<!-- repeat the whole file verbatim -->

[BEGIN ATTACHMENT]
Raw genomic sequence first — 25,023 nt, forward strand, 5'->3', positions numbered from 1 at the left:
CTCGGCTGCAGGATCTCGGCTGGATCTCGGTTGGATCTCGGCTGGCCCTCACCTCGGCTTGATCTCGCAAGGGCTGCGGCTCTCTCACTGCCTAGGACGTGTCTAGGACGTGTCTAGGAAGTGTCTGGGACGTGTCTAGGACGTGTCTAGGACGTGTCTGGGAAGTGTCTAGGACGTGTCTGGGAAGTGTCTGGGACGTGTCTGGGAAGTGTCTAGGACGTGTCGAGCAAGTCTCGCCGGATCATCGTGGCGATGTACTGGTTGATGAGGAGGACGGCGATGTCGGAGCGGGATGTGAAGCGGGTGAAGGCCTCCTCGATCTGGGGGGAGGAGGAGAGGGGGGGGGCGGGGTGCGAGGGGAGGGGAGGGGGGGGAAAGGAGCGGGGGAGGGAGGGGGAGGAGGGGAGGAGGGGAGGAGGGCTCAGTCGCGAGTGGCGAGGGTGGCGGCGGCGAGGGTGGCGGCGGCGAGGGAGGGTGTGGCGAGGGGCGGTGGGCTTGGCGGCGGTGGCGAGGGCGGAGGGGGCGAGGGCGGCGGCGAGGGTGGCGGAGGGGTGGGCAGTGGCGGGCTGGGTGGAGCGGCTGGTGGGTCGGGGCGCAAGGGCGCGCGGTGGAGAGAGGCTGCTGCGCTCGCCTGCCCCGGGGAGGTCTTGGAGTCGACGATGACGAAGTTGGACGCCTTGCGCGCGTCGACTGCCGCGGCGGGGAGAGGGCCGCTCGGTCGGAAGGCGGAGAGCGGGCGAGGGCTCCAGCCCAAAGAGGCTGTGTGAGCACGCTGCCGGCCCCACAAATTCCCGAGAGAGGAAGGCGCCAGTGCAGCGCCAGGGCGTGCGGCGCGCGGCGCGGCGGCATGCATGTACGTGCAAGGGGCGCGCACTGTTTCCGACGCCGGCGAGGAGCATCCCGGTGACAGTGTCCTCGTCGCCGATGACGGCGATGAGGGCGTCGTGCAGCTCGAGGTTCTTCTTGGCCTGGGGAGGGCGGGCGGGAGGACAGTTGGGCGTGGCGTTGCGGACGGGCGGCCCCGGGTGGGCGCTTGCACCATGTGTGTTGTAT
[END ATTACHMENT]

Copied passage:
Raw genomic sequence first — 25,023 nt, forward strand, 5'->3', positions numbered from 1 at the left:
CTCGGCTGCAGGATCTCGGCTGGATCTCGGTTGGATCTCGGCTGGCCCTCACCTCGGCTTGATCTCGCAAGGGCTGCGGCTCTCTCACTGCCTAGGACGTGTCTAGGACGTGTCTAGGAAGTGTCTGGGACGTGTCTAGGACGTGTCTAGGACGTGTCTGGGAAGTGTCTAGGACGTGTCTGGGAAGTGTCTGGGACGTGTCTGGGAAGTGTCTAGGACGTGTCGAGCAAGTCTCGCCGGATCATCGTGGCGATGTACTGGTTGATGAGGAGGACGGCGATGTCGGAGCGGGATGTGAAGCGGGTGAAGGCCTCCTCGATCTGGGGGGAGGAGGAGAGGGGGGGGGCGGGGTGCGAGGGGAGGGGAGGGGGGGGAAAGGAGCGGGGGAGGGAGGGGGAGGAGGGGAGGAGGGGAGGAGGGCTCAGTCGCGAGTGGCGAGGGTGGCGGCGGCGAGGGTGGCGGCGGCGAGGGAGGGTGTGGCGAGGGGCGGTGGGCTTGGCGGCGGTGGCGAGGGCGGAGGGGGCGAGGGCGGCGGCGAGGGTGGCGGAGGGGTGGGCAGTGGCGGGCTGGGTGGAGCGGCTGGTGGGTCGGGGCGCAAGGGCGCGCGGTGGAGAGAGGCTGCTGCGCTCGCCTGCCCCGGGGAGGTCTTGGAGTCGACGATGACGAAGTTGGACGCCTTGCGCGCGTCGACTGCCGCGGCGGGGAGAGGGCCGCTCGGTCGGAAGGCGGAGAGCGGGCGAGGGCTCCAGCCCAAAGAGGCTGTGTGAGCACGCTGCCGGCCCCACAAATTCCCGAGAGAGGAAGGCGCCAGTGCAGCGCCAGGGCGTGCGGCGCGCGGCGCGGCGGCATGCATGTACGTGCAAGGGGCGCGCACTGTTTCCGACGCCGGCGAGGAGCATCCCGGTGACAGTGTCCTCGTCGCCGATGACGGCGATGAGGGCGTCGTGCAGCTCGAGGTTCTTCTTGGCCTGGGGAGGGCGGGCGGGAGGACAGTTGGGCGTGGCGTTGCGGACGGGCGGCCCCGGGTGGGCGCTTGCACCATGTGTGTTGTAT